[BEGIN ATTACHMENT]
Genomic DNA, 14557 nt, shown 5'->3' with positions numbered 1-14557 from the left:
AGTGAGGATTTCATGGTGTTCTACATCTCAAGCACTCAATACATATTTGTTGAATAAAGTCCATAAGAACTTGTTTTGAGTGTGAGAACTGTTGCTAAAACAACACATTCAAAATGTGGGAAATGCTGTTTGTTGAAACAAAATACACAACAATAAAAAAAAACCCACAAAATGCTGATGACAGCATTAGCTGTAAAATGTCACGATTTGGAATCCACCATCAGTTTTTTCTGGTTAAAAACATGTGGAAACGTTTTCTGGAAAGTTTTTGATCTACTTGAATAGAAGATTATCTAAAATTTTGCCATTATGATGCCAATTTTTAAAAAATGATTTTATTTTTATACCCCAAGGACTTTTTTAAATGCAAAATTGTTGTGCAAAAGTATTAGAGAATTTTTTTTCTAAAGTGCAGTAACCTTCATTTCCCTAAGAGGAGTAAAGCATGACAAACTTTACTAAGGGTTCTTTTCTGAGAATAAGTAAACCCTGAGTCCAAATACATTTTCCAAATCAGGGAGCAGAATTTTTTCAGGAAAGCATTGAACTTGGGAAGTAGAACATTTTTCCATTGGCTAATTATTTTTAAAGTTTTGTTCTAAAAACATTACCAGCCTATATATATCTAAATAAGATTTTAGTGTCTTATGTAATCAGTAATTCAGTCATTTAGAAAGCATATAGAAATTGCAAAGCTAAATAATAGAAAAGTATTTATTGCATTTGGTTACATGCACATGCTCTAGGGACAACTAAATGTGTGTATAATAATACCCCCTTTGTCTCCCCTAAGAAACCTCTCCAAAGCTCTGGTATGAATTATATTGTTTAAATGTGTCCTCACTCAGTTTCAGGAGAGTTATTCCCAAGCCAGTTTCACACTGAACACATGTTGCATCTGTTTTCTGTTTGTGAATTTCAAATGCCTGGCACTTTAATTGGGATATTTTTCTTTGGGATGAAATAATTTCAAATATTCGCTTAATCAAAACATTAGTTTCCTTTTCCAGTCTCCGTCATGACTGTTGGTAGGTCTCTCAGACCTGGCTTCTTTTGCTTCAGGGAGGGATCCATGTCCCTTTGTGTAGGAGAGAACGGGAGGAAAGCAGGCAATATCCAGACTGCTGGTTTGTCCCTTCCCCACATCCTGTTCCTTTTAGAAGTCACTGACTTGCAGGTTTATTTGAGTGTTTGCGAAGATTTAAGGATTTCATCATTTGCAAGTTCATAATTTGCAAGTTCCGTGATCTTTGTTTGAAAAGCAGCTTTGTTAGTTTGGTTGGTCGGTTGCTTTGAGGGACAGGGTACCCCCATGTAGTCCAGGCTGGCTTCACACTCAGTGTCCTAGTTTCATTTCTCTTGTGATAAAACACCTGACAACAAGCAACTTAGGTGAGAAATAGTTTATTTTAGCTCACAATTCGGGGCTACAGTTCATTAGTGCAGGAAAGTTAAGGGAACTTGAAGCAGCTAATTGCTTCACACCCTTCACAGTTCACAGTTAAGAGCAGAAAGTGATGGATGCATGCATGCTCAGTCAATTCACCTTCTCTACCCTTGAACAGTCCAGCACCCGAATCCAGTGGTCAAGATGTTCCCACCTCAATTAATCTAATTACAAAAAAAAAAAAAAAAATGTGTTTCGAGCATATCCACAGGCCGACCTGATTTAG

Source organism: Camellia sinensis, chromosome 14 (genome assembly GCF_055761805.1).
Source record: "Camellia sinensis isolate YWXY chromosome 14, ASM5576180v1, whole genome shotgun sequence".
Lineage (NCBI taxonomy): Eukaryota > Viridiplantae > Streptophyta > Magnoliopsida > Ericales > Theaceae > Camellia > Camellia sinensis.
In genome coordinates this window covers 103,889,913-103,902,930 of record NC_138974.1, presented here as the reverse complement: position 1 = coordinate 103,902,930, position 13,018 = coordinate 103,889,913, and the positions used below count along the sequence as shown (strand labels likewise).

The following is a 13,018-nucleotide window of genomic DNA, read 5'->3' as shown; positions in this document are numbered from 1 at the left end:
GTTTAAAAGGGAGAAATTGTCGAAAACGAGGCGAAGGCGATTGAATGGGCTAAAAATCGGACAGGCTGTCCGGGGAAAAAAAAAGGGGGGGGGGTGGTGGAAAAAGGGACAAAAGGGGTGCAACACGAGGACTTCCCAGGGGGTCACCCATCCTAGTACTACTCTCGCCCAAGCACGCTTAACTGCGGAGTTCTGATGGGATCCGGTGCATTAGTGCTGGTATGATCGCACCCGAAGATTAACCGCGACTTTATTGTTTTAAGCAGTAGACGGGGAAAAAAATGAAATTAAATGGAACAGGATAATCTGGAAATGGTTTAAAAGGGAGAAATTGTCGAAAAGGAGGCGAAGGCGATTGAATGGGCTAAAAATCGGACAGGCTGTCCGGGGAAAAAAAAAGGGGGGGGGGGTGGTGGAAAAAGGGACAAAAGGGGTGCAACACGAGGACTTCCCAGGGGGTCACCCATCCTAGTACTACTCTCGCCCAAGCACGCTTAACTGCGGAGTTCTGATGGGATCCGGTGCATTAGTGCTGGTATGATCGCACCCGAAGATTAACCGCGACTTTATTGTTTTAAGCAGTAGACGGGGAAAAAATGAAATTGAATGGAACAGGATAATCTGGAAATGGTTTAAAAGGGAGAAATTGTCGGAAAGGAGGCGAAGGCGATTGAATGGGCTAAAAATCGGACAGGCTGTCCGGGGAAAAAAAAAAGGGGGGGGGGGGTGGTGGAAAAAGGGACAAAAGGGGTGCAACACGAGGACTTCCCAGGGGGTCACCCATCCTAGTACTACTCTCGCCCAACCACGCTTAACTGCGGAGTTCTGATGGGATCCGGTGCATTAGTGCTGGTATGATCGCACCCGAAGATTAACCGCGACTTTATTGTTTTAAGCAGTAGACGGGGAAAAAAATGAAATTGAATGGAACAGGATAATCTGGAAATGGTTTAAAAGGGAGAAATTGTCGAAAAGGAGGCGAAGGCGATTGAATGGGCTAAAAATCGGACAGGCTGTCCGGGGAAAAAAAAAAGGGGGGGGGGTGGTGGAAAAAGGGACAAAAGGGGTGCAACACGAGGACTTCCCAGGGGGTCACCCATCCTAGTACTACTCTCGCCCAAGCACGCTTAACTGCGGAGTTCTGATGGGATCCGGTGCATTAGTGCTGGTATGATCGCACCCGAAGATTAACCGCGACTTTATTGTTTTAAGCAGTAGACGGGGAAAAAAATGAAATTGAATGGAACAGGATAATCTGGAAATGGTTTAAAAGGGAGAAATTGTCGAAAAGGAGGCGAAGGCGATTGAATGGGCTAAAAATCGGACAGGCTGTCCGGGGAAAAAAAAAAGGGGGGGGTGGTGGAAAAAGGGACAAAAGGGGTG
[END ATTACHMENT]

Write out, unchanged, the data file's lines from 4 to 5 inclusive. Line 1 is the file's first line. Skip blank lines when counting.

Source record: "Camellia sinensis isolate YWXY chromosome 14, ASM5576180v1, whole genome shotgun sequence".
Lineage (NCBI taxonomy): Eukaryota > Viridiplantae > Streptophyta > Magnoliopsida > Ericales > Theaceae > Camellia > Camellia sinensis.